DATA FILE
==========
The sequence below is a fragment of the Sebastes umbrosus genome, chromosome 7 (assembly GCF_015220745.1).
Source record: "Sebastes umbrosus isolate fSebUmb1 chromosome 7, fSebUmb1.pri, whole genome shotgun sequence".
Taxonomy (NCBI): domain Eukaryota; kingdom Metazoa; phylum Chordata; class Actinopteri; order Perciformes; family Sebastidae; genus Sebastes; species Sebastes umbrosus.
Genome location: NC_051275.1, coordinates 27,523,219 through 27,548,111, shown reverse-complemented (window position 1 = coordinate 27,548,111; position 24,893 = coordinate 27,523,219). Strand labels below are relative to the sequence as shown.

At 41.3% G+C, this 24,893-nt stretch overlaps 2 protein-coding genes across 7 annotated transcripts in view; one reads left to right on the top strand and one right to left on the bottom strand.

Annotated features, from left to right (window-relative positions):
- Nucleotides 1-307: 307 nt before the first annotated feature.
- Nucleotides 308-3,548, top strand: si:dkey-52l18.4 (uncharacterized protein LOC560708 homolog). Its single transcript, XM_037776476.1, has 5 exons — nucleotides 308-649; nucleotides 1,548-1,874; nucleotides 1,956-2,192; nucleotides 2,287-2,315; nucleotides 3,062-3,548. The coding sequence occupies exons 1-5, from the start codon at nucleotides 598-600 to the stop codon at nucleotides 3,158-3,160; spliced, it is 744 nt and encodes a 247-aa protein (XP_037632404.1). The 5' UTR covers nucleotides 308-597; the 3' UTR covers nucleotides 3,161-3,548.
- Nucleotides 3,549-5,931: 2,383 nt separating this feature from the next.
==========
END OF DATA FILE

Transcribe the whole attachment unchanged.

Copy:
The sequence below is a fragment of the Sebastes umbrosus genome, chromosome 7 (assembly GCF_015220745.1).
Source record: "Sebastes umbrosus isolate fSebUmb1 chromosome 7, fSebUmb1.pri, whole genome shotgun sequence".
Taxonomy (NCBI): domain Eukaryota; kingdom Metazoa; phylum Chordata; class Actinopteri; order Perciformes; family Sebastidae; genus Sebastes; species Sebastes umbrosus.
Genome location: NC_051275.1, coordinates 27,523,219 through 27,548,111, shown reverse-complemented (window position 1 = coordinate 27,548,111; position 24,893 = coordinate 27,523,219). Strand labels below are relative to the sequence as shown.

At 41.3% G+C, this 24,893-nt stretch overlaps 2 protein-coding genes across 7 annotated transcripts in view; one reads left to right on the top strand and one right to left on the bottom strand.

Annotated features, from left to right (window-relative positions):
- Nucleotides 1-307: 307 nt before the first annotated feature.
- Nucleotides 308-3,548, top strand: si:dkey-52l18.4 (uncharacterized protein LOC560708 homolog). Its single transcript, XM_037776476.1, has 5 exons — nucleotides 308-649; nucleotides 1,548-1,874; nucleotides 1,956-2,192; nucleotides 2,287-2,315; nucleotides 3,062-3,548. The coding sequence occupies exons 1-5, from the start codon at nucleotides 598-600 to the stop codon at nucleotides 3,158-3,160; spliced, it is 744 nt and encodes a 247-aa protein (XP_037632404.1). The 5' UTR covers nucleotides 308-597; the 3' UTR covers nucleotides 3,161-3,548.
- Nucleotides 3,549-5,931: 2,383 nt separating this feature from the next.